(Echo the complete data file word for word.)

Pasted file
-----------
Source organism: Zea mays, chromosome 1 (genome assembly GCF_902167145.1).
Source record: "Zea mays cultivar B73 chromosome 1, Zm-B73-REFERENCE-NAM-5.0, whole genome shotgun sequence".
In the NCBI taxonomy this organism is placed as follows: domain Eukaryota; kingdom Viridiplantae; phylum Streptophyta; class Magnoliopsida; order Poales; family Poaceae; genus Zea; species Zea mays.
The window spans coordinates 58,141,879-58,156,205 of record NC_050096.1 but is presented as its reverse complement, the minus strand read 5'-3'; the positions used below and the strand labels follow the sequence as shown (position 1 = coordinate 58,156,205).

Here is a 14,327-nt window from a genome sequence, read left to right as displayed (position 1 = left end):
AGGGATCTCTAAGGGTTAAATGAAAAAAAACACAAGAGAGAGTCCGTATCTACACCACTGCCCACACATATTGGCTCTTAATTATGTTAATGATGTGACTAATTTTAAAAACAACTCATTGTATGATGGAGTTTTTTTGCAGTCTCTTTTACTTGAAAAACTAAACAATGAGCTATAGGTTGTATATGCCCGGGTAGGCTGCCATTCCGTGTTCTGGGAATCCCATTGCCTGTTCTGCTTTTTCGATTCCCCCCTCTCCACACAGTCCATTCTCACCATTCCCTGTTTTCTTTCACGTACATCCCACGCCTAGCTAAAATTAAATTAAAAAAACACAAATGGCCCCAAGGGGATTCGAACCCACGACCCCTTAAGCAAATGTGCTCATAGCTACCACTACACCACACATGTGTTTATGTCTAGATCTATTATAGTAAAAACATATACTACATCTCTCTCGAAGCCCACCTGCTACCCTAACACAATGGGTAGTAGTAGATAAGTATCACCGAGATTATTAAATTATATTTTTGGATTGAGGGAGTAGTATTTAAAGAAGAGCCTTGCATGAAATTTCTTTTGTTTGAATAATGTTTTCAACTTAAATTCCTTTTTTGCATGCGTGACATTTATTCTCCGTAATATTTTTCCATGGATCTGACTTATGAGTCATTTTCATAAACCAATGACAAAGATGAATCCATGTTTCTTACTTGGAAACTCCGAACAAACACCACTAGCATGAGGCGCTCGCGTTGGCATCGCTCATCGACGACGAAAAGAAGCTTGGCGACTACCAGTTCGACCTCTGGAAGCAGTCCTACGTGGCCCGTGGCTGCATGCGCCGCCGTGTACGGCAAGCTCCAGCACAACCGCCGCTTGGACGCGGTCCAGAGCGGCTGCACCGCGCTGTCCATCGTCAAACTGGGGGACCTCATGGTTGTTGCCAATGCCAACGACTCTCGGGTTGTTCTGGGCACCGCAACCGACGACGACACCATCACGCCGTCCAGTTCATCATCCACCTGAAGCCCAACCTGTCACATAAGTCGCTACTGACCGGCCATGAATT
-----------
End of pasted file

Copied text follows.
Source organism: Zea mays, chromosome 1 (genome assembly GCF_902167145.1).
Source record: "Zea mays cultivar B73 chromosome 1, Zm-B73-REFERENCE-NAM-5.0, whole genome shotgun sequence".
In the NCBI taxonomy this organism is placed as follows: domain Eukaryota; kingdom Viridiplantae; phylum Streptophyta; class Magnoliopsida; order Poales; family Poaceae; genus Zea; species Zea mays.
The window spans coordinates 58,141,879-58,156,205 of record NC_050096.1 but is presented as its reverse complement, the minus strand read 5'-3'; the positions used below and the strand labels follow the sequence as shown (position 1 = coordinate 58,156,205).

Here is a 14,327-nt window from a genome sequence, read left to right as displayed (position 1 = left end):
AGGGATCTCTAAGGGTTAAATGAAAAAAAACACAAGAGAGAGTCCGTATCTACACCACTGCCCACACATATTGGCTCTTAATTATGTTAATGATGTGACTAATTTTAAAAACAACTCATTGTATGATGGAGTTTTTTTGCAGTCTCTTTTACTTGAAAAACTAAACAATGAGCTATAGGTTGTATATGCCCGGGTAGGCTGCCATTCCGTGTTCTGGGAATCCCATTGCCTGTTCTGCTTTTTCGATTCCCCCCTCTCCACACAGTCCATTCTCACCATTCCCTGTTTTCTTTCACGTACATCCCACGCCTAGCTAAAATTAAATTAAAAAAACACAAATGGCCCCAAGGGGATTCGAACCCACGACCCCTTAAGCAAATGTGCTCATAGCTACCACTACACCACACATGTGTTTATGTCTAGATCTATTATAGTAAAAACATATACTACATCTCTCTCGAAGCCCACCTGCTACCCTAACACAATGGGTAGTAGTAGATAAGTATCACCGAGATTATTAAATTATATTTTTGGATTGAGGGAGTAGTATTTAAAGAAGAGCCTTGCATGAAATTTCTTTTGTTTGAATAATGTTTTCAACTTAAATTCCTTTTTTGCATGCGTGACATTTATTCTCCGTAATATTTTTCCATGGATCTGACTTATGAGTCATTTTCATAAACCAATGACAAAGATGAATCCATGTTTCTTACTTGGAAACTCCGAACAAACACCACTAGCATGAGGCGCTCGCGTTGGCATCGCTCATCGACGACGAAAAGAAGCTTGGCGACTACCAGTTCGACCTCTGGAAGCAGTCCTACGTGGCCCGTGGCTGCATGCGCCGCCGTGTACGGCAAGCTCCAGCACAACCGCCGCTTGGACGCGGTCCAGAGCGGCTGCACCGCGCTGTCCATCGTCAAACTGGGGGACCTCATGGTTGTTGCCAATGCCAACGACTCTCGGGTTGTTCTGGGCACCGCAACCGACGACGACACCATCACGCCGTCCAGTTCATCATCCACCTGAAGCCCAACCTGTCACATAAGTCGCTACTGACCGGCCATGAATT